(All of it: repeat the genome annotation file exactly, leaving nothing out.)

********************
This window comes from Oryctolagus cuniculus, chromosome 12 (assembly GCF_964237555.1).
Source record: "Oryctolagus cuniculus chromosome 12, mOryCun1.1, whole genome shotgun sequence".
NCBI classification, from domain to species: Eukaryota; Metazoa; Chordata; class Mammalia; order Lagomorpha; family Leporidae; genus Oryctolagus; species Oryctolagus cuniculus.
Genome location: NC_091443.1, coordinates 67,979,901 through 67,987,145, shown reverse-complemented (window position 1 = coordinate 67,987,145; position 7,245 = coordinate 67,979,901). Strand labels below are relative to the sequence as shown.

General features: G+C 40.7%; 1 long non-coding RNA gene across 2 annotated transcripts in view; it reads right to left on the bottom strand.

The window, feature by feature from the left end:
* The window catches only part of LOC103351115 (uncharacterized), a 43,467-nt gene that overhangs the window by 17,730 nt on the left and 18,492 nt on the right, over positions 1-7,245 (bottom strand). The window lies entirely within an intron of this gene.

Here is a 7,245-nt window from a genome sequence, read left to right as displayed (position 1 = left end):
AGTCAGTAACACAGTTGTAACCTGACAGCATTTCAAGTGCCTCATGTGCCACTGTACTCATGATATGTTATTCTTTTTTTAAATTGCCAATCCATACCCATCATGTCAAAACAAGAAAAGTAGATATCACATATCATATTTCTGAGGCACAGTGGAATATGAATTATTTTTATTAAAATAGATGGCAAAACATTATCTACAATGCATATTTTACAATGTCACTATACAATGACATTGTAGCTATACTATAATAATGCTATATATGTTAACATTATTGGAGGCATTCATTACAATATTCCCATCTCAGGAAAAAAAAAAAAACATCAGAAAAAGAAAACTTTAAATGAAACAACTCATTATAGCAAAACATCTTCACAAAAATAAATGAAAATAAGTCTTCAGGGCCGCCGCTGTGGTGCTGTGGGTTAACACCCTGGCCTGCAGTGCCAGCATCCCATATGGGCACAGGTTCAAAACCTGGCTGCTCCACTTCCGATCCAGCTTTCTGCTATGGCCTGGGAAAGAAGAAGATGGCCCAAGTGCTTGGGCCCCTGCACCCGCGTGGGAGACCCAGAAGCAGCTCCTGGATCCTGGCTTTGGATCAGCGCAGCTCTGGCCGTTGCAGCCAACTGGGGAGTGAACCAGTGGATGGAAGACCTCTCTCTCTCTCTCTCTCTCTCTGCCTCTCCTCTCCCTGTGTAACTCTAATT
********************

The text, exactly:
This window comes from Oryctolagus cuniculus, chromosome 12 (assembly GCF_964237555.1).
Source record: "Oryctolagus cuniculus chromosome 12, mOryCun1.1, whole genome shotgun sequence".
NCBI classification, from domain to species: Eukaryota; Metazoa; Chordata; class Mammalia; order Lagomorpha; family Leporidae; genus Oryctolagus; species Oryctolagus cuniculus.
Genome location: NC_091443.1, coordinates 67,979,901 through 67,987,145, shown reverse-complemented (window position 1 = coordinate 67,987,145; position 7,245 = coordinate 67,979,901). Strand labels below are relative to the sequence as shown.

General features: G+C 40.7%; 1 long non-coding RNA gene across 2 annotated transcripts in view; it reads right to left on the bottom strand.

The window, feature by feature from the left end:
* The window catches only part of LOC103351115 (uncharacterized), a 43,467-nt gene that overhangs the window by 17,730 nt on the left and 18,492 nt on the right, over positions 1-7,245 (bottom strand). The window lies entirely within an intron of this gene.

Here is a 7,245-nt window from a genome sequence, read left to right as displayed (position 1 = left end):
AGTCAGTAACACAGTTGTAACCTGACAGCATTTCAAGTGCCTCATGTGCCACTGTACTCATGATATGTTATTCTTTTTTTAAATTGCCAATCCATACCCATCATGTCAAAACAAGAAAAGTAGATATCACATATCATATTTCTGAGGCACAGTGGAATATGAATTATTTTTATTAAAATAGATGGCAAAACATTATCTACAATGCATATTTTACAATGTCACTATACAATGACATTGTAGCTATACTATAATAATGCTATATATGTTAACATTATTGGAGGCATTCATTACAATATTCCCATCTCAGGAAAAAAAAAAAAACATCAGAAAAAGAAAACTTTAAATGAAACAACTCATTATAGCAAAACATCTTCACAAAAATAAATGAAAATAAGTCTTCAGGGCCGCCGCTGTGGTGCTGTGGGTTAACACCCTGGCCTGCAGTGCCAGCATCCCATATGGGCACAGGTTCAAAACCTGGCTGCTCCACTTCCGATCCAGCTTTCTGCTATGGCCTGGGAAAGAAGAAGATGGCCCAAGTGCTTGGGCCCCTGCACCCGCGTGGGAGACCCAGAAGCAGCTCCTGGATCCTGGCTTTGGATCAGCGCAGCTCTGGCCGTTGCAGCCAACTGGGGAGTGAACCAGTGGATGGAAGACCTCTCTCTCTCTCTCTCTCTCTCTGCCTCTCCTCTCCCTGTGTAACTCTAATT